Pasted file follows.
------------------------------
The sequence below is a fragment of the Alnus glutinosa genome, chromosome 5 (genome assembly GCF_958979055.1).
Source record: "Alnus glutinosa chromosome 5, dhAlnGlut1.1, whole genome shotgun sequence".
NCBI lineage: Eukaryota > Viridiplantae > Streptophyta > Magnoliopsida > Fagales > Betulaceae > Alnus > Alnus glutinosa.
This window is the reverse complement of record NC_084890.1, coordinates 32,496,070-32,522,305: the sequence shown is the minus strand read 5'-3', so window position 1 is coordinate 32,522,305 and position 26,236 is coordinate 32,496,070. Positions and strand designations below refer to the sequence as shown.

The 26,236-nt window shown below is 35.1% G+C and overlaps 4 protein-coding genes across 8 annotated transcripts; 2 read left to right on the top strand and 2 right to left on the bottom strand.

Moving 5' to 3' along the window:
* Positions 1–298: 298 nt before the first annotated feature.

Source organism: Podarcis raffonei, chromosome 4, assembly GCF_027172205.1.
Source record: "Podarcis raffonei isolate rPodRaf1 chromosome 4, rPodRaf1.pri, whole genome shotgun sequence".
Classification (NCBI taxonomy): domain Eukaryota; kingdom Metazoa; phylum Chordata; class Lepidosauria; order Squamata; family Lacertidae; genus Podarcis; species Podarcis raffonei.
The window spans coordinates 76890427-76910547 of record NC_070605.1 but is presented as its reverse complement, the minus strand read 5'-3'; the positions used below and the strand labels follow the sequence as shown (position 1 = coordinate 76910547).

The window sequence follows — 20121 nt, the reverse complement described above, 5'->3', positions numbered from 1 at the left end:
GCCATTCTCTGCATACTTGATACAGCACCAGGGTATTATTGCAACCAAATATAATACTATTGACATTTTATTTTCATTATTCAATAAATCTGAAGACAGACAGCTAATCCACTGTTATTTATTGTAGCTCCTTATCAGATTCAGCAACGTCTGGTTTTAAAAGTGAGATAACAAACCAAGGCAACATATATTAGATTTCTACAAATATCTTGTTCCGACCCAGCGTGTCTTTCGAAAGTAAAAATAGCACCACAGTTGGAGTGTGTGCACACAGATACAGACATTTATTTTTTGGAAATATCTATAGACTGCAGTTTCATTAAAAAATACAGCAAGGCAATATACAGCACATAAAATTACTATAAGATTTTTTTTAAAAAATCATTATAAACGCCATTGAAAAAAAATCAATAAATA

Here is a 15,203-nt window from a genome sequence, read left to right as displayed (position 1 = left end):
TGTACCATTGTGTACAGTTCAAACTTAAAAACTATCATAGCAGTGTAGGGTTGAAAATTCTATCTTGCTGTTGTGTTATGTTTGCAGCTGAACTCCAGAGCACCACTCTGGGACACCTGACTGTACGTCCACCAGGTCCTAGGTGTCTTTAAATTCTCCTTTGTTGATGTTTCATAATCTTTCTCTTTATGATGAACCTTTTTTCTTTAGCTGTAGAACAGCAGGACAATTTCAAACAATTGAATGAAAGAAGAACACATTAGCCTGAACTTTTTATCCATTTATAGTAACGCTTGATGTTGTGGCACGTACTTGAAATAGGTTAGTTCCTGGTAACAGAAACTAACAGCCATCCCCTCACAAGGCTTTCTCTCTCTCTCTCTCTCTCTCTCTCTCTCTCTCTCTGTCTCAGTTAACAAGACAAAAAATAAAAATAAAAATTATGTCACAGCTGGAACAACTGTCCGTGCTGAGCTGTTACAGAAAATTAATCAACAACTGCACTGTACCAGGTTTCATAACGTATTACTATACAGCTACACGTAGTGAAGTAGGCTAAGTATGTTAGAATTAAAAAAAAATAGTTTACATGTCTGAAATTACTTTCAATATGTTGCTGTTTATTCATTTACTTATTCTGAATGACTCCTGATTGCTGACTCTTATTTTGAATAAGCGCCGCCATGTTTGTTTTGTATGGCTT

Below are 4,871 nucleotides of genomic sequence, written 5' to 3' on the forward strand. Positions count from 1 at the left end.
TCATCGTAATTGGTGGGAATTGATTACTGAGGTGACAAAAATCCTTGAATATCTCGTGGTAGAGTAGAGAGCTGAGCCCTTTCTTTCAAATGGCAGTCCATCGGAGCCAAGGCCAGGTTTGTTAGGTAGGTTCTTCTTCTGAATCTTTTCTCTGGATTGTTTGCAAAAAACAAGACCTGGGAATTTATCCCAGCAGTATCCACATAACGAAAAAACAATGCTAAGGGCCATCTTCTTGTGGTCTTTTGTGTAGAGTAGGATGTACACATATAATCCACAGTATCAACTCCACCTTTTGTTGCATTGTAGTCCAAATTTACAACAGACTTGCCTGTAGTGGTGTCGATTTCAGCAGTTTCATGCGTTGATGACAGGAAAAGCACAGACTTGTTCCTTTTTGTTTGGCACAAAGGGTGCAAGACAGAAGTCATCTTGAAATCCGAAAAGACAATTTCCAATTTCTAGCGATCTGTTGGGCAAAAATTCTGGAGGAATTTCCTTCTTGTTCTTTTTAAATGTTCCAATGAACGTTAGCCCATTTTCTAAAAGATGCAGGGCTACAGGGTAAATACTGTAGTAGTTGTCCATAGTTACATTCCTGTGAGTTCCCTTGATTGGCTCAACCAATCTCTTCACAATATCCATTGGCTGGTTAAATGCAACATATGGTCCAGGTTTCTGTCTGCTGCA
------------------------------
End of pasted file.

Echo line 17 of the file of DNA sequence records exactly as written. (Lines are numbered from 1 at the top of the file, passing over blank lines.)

TCATCGTAATTGGTGGGAATTGATTACTGAGGTGACAAAAATCCTTGAATATCTCGTGGTAGAGTAGAGAGCTGAGCCCTTTCTTTCAAATGGCAGTCCATCGGAGCCAAGGCCAGGTTTGTTAGGTAGGTTCTTCTTCTGAATCTTTTCTCTGGATTGTTTGCAAAAAACAAGACCTGGGAATTTATCCCAGCAGTATCCACATAACGAAAAAACAATGCTAAGGGCCATCTTCTTGTGGTCTTTTGTGTAGAGTAGGATGTACACATATAATCCACAGTATCAACTCCACCTTTTGTTGCATTGTAGTCCAAATTTACAACAGACTTGCCTGTAGTGGTGTCGATTTCAGCAGTTTCATGCGTTGATGACAGGAAAAGCACAGACTTGTTCCTTTTTGTTTGGCACAAAGGGTGCAAGACAGAAGTCATCTTGAAATCCGAAAAGACAATTTCCAATTTCTAGCGATCTGTTGGGCAAAAATTCTGGAGGAATTTCCTTCTTGTTCTTTTTAAATGTTCCAATGAACGTTAGCCCATTTTCTAAAAGATGCAGGGCTACAGGGTAAATACTGTAGTAGTTGTCCATAGTTACATTCCTGTGAGTTCCCTTGATTGGCTCAACCAATCTCTTCACAATATCCATTGGCTGGTTAAATGCAACATATGGTCCAGGTTTCTGTCTGCTGCA